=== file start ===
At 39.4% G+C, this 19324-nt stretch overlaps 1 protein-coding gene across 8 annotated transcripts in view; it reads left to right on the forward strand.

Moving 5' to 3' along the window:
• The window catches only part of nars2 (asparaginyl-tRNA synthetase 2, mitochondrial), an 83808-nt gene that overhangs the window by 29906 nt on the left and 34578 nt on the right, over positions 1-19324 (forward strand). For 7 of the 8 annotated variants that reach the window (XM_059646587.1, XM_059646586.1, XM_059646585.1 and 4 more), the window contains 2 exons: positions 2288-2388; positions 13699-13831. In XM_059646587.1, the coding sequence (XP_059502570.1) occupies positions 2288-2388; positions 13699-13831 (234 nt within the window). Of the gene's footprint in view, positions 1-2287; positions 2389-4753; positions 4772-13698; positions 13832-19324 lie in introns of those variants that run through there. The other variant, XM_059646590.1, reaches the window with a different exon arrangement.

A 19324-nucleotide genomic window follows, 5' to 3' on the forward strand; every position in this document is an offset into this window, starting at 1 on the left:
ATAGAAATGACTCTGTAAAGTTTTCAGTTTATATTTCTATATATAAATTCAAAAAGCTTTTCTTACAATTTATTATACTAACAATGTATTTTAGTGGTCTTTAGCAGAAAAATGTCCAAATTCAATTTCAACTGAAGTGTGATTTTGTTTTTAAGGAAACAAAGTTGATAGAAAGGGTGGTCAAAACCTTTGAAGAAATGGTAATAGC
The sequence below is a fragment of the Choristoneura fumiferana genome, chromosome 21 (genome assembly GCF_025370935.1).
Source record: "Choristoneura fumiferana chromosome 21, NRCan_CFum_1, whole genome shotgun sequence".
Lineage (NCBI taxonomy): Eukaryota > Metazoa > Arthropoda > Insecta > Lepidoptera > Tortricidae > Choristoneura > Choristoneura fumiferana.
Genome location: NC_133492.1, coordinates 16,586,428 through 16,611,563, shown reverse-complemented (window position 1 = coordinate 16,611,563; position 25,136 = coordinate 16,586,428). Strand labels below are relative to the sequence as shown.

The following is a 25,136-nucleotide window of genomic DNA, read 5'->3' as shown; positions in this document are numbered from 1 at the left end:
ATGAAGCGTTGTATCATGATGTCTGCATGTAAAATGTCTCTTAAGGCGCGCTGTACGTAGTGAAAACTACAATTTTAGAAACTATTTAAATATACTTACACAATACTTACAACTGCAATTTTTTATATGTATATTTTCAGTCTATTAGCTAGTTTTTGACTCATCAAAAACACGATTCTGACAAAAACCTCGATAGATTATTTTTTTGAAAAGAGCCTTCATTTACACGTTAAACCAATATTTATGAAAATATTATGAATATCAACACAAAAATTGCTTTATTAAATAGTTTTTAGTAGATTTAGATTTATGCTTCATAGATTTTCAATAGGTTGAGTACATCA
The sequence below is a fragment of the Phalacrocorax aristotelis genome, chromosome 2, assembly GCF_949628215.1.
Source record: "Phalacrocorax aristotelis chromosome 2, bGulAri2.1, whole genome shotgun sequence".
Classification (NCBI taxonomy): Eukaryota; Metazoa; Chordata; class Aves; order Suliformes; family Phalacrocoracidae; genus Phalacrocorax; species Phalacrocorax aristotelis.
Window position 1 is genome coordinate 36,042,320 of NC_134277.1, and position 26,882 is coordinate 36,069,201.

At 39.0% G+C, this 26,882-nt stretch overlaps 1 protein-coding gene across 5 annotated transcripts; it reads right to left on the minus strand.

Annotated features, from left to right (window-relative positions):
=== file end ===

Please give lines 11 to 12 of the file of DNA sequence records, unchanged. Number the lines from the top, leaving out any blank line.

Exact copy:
ATGAAGCGTTGTATCATGATGTCTGCATGTAAAATGTCTCTTAAGGCGCGCTGTACGTAGTGAAAACTACAATTTTAGAAACTATTTAAATATACTTACACAATACTTACAACTGCAATTTTTTATATGTATATTTTCAGTCTATTAGCTAGTTTTTGACTCATCAAAAACACGATTCTGACAAAAACCTCGATAGATTATTTTTTTGAAAAGAGCCTTCATTTACACGTTAAACCAATATTTATGAAAATATTATGAATATCAACACAAAAATTGCTTTATTAAATAGTTTTTAGTAGATTTAGATTTATGCTTCATAGATTTTCAATAGGTTGAGTACATCA
The sequence below is a fragment of the Phalacrocorax aristotelis genome, chromosome 2, assembly GCF_949628215.1.